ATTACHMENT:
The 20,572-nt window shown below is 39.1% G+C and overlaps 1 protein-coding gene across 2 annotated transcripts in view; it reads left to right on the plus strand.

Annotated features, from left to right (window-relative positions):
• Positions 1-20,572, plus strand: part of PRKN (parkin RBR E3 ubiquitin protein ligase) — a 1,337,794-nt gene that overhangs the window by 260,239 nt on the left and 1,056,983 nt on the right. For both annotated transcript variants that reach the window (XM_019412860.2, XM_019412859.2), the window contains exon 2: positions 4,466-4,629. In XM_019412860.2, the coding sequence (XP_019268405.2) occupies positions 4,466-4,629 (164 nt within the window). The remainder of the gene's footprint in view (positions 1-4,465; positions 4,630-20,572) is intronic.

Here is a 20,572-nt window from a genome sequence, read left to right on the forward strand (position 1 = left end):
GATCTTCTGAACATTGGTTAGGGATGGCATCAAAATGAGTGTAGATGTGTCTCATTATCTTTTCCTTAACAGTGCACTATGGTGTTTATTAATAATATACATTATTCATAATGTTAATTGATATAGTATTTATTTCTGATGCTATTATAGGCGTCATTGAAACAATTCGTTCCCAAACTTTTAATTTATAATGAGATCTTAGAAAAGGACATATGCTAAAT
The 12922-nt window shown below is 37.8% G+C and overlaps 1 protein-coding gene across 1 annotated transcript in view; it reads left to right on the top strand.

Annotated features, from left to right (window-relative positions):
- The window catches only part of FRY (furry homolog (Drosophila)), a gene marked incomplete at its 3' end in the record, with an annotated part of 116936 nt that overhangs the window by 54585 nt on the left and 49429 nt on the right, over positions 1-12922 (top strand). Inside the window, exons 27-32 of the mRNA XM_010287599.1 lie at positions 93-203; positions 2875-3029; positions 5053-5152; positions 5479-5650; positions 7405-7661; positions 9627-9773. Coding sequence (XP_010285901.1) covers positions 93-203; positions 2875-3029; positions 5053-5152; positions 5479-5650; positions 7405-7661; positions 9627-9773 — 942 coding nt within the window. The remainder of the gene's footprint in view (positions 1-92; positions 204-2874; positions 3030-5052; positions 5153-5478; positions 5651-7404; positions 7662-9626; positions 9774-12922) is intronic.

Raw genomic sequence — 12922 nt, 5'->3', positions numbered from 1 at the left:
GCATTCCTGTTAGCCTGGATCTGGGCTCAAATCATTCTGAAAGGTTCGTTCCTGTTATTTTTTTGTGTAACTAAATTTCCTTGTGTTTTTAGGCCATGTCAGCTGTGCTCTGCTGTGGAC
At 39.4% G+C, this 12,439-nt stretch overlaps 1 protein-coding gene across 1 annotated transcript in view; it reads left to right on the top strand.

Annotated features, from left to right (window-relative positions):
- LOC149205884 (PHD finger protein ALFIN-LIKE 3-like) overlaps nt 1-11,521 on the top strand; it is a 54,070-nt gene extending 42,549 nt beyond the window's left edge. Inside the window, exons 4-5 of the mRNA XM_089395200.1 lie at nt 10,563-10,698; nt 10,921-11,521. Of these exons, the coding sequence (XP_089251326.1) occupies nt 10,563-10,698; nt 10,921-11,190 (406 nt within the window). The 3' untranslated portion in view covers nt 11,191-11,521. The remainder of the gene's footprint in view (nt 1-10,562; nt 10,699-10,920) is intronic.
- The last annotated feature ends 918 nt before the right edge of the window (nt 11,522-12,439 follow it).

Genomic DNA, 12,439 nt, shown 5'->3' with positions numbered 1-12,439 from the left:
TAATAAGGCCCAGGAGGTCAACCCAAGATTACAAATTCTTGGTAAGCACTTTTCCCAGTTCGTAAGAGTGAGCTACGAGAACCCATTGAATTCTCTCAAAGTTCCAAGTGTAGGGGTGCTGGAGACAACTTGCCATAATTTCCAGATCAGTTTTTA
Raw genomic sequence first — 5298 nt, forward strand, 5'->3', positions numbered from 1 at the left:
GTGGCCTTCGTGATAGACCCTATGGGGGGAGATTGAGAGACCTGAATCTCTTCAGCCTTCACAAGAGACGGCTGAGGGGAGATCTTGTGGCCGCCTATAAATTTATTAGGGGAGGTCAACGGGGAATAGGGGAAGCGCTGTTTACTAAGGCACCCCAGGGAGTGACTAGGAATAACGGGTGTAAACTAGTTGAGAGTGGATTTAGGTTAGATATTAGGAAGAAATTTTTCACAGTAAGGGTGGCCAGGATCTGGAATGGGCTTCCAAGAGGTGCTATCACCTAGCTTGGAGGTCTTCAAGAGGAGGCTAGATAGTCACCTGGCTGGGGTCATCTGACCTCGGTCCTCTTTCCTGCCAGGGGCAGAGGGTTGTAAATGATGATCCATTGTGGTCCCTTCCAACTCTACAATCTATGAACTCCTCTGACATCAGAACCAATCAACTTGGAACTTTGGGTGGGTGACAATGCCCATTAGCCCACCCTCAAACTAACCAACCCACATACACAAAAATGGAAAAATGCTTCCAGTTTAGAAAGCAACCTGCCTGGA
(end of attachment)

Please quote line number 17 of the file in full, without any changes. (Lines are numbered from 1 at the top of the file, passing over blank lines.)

Raw genomic sequence first — 5298 nt, forward strand, 5'->3', positions numbered from 1 at the left: